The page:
“Before the internet, in the 1970s and ’80s, we ran phone patches for the military, like hooking sailors up with the folks back home, and missionaries in Africa,” Robinson recalled. “Back in those days, it was a great thrill to hear a kid on a ship. I used it to justify my equipment.”
Even though the heydays of amateur radio may have past, hams are still highly regarded by public safety officials. “Currently, the ham radio operators in the county serve as a component of our Emergency Operations Center when needed to perform a variety of tasks as empowered by the FCC, FEMA (RACES Protocol) and National Incident Management System (NIMS),” Bradford County public safety director Matt Williams explained, “which allows them to support emergency communications for any public service agency during times of disaster.”
The local ARES is tasked with supplying communication if the 911 center is incapacitated or overwhelmed, Murtland related. “You might look at their new center and say, ‘That will never happen,’ but it does,” he said. “If the volume is more than they can handle, they might call us. We do not self-deploy.”
“Typically, as an emergency incident scales up beyond a localized event, communications systems may not be capable of normal capacity in the affected areas either due to damaged infrastructure or overloaded communication systems,” Williams concurred. “Ham radio operators will supplement communication gaps among jurisdictional agencies until which time full service can be restored.”
“We are one of the largest counties in the state, and communications can be stretched thin,” Murtland remarked. “The amateur radio operators do work a lot with the National Weather Service out of Binghamton, supplying them with storm reports. Technology is great but not always as accurate as somebody experiencing it – like the difference between pea-size and quarter-size hail from one community to another.”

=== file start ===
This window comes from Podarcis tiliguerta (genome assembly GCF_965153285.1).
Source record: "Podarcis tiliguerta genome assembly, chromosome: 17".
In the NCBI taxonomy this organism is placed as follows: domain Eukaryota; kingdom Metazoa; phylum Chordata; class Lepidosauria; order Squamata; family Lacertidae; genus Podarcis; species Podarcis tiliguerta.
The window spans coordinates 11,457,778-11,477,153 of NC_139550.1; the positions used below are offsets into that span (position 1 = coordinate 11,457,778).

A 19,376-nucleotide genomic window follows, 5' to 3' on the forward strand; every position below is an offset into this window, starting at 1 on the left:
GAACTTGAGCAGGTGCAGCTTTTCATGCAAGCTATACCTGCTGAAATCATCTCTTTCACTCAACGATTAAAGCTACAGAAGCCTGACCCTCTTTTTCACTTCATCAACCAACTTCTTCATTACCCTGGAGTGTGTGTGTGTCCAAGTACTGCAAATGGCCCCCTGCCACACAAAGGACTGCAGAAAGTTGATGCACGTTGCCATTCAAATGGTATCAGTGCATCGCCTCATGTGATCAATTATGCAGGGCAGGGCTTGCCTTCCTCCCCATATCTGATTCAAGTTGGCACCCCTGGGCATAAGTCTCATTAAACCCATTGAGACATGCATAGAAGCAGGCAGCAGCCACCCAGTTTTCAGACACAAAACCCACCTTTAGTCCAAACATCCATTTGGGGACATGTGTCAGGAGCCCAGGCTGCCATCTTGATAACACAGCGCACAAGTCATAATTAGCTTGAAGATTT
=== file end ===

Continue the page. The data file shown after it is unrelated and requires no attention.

“Additionally they would also provide situation reports related critical infrastructure – roads/bridges, utilities, etc. – as well as weather observations, such as rain/snow totals, storm spotting, river levels, flooding, and other damage,” Williams noted.
And the NTRR members are still having fun. A few years ago, they found that they could talk to astronauts on the International Space Station, including Col. Douglas Wheelock, who they learned is from lower New York state. “Everybody on the space station has a ham ticket,” said Robinson. “He was a real ham and liked to talk to people as he went over them.” One of most exhilarating aspects of short wave transmission, they agree, is being able to talk with operators in other countries and continents.
“If it’s a rare country, you say ‘hello’ and ‘goodbye’ and make sure they have your call letters,” LaBarre related. “Most of them, including Russians, can speak some English, even if it’s broken.” Group members insist that LaBarre is still the most prolific hammer of the group, firing up his system every day.
“When you pick up that microphone, you never know who is going to be on the other side,” Murtland said of this time-honored form of foreign correspondence. “Some of them become lifetime friends.”
“You meet a whole lot of nice people.” LaBarre agreed. “The coolest thing besides the space station was talking with someone in Antarctica.”
According to Murtland, there are two kinds of amateur radio operators – those who intrinsically understand the technology and can build their own radios and – at the newer end of the spectrum – first responders. “Communication to them is a tool,” Murtland stated. “They don’t care what makes the radio work. There’s a volume control, and there’s a key that you press to talk.”
Murtland would like to bring both groups together to share their experiences and learn from each other, thus boosting the ARES to the level that the national Amateur Radio Relay League would like them to be. “The world of communication is extremely complicated. You do need training. You do need to do exercises and practice that frequently,” he related. “I really would love to have more volunteers to build up the program in Bradford County. I can even help them get their license. It’s easier than ever before. You can start studying online, and I can put you in touch with a class.”
Interested readers can learn more about the hobby through the National Association for Amateur Radio by logging on to www.arrl.com or reaching out to Murtland via email at email@example.com.
During the heydays of ham radio, the U.S. Postal Service celebrated the value of amateur radio operators with a postage stamp.